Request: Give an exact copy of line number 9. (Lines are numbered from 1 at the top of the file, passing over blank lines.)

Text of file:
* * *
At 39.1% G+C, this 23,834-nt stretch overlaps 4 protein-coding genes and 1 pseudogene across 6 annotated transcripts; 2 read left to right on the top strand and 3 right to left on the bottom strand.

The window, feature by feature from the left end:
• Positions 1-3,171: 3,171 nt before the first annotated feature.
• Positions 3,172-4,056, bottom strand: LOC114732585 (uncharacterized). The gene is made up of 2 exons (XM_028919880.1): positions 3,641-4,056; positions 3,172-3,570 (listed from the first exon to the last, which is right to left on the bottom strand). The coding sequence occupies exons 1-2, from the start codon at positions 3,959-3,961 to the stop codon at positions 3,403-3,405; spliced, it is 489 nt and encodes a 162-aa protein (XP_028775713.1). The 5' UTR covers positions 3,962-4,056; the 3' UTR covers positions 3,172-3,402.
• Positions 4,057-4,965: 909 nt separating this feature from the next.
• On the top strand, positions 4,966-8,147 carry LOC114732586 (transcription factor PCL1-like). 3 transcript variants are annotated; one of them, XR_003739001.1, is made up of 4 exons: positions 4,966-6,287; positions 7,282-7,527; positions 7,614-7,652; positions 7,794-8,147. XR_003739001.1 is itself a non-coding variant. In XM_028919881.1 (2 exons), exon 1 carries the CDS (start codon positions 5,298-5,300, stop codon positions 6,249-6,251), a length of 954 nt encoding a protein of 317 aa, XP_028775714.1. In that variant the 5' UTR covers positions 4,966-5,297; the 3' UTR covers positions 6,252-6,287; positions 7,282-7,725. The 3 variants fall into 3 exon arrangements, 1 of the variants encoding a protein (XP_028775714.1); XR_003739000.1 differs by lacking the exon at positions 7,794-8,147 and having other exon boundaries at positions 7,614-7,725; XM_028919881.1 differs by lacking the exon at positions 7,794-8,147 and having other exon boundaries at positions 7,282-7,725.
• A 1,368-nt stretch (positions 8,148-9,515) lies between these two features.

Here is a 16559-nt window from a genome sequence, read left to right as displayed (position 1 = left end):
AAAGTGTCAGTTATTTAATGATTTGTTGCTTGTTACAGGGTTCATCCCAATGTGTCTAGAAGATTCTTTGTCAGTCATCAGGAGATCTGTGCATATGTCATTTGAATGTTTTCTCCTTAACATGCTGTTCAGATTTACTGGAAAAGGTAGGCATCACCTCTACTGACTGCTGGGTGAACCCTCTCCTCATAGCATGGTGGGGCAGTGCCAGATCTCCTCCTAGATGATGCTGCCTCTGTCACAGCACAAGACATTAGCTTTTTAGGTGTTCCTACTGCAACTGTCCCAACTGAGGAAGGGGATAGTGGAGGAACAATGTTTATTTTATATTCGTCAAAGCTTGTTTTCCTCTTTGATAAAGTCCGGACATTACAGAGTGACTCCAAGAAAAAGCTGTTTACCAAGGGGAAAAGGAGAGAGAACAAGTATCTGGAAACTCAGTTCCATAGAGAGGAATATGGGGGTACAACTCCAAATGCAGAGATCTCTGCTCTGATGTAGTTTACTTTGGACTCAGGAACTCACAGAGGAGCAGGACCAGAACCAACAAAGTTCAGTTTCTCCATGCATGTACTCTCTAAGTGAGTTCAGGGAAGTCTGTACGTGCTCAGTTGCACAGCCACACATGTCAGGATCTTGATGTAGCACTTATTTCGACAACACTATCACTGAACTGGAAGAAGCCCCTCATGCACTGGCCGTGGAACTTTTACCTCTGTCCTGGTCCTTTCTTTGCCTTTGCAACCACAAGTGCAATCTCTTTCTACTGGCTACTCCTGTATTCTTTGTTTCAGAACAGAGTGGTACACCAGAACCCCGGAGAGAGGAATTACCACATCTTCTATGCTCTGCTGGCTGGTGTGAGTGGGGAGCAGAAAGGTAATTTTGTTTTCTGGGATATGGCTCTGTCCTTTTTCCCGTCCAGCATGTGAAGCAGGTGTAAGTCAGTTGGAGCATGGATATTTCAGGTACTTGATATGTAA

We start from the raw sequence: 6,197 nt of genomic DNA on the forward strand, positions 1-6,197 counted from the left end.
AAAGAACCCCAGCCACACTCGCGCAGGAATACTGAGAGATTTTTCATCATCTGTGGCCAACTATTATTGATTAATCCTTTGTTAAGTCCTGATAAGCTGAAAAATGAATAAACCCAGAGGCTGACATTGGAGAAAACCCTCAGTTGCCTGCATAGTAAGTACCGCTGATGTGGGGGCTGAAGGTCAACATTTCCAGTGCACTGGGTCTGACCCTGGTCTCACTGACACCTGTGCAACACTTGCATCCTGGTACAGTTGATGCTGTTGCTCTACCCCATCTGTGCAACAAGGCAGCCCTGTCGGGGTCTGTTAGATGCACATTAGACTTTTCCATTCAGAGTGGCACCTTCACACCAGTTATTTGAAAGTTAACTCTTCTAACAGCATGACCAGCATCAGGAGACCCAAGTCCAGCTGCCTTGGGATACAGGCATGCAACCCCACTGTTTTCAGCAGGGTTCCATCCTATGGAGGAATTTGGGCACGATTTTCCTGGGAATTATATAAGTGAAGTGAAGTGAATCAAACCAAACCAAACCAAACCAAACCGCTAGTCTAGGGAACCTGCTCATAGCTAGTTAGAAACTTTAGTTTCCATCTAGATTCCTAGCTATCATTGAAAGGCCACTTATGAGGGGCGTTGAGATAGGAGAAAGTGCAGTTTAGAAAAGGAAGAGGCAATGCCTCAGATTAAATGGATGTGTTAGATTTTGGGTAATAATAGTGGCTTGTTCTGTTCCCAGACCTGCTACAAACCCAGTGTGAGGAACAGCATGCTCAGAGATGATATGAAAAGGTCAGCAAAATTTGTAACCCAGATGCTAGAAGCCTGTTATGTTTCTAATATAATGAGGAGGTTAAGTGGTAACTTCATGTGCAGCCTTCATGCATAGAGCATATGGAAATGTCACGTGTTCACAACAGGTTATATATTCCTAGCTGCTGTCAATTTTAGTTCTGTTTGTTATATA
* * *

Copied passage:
AAAGTGTCAGTTATTTAATGATTTGTTGCTTGTTACAGGGTTCATCCCAATGTGTCTAGAAGATTCTTTGTCAGTCATCAGGAGATCTGTGCATATGTCATTTGAATGTTTTCTCCTTAACATGCTGTTCAGATTTACTGGAAAAGGTAGGCATCACCTCTACTGACTGCTGGGTGAACCCTCTCCTCATAGCATGGTGGGGCAGTGCCAGATCTCCTCCTAGATGATGCTGCCTCTGTCACAGCACAAGACATTAGCTTTTTAGGTGTTCCTACTGCAACTGTCCCAACTGAGGAAGGGGATAGTGGAGGAACAATGTTTATTTTATATTCGTCAAAGCTTGTTTTCCTCTTTGATAAAGTCCGGACATTACAGAGTGACTCCAAGAAAAAGCTGTTTACCAAGGGGAAAAGGAGAGAGAACAAGTATCTGGAAACTCAGTTCCATAGAGAGGAATATGGGGGTACAACTCCAAATGCAGAGATCTCTGCTCTGATGTAGTTTACTTTGGACTCAGGAACTCACAGAGGAGCAGGACCAGAACCAACAAAGTTCAGTTTCTCCATGCATGTACTCTCTAAGTGAGTTCAGGGAAGTCTGTACGTGCTCAGTTGCACAGCCACACATGTCAGGATCTTGATGTAGCACTTATTTCGACAACACTATCACTGAACTGGAAGAAGCCCCTCATGCACTGGCCGTGGAACTTTTACCTCTGTCCTGGTCCTTTCTTTGCCTTTGCAACCACAAGTGCAATCTCTTTCTACTGGCTACTCCTGTATTCTTTGTTTCAGAACAGAGTGGTACACCAGAACCCCGGAGAGAGGAATTACCACATCTTCTATGCTCTGCTGGCTGGTGTGAGTGGGGAGCAGAAAGGTAATTTTGTTTTCTGGGATATGGCTCTGTCCTTTTTCCCGTCCAGCATGTGAAGCAGGTGTAAGTCAGTTGGAGCATGGATATTTCAGGTACTTGATATGTAA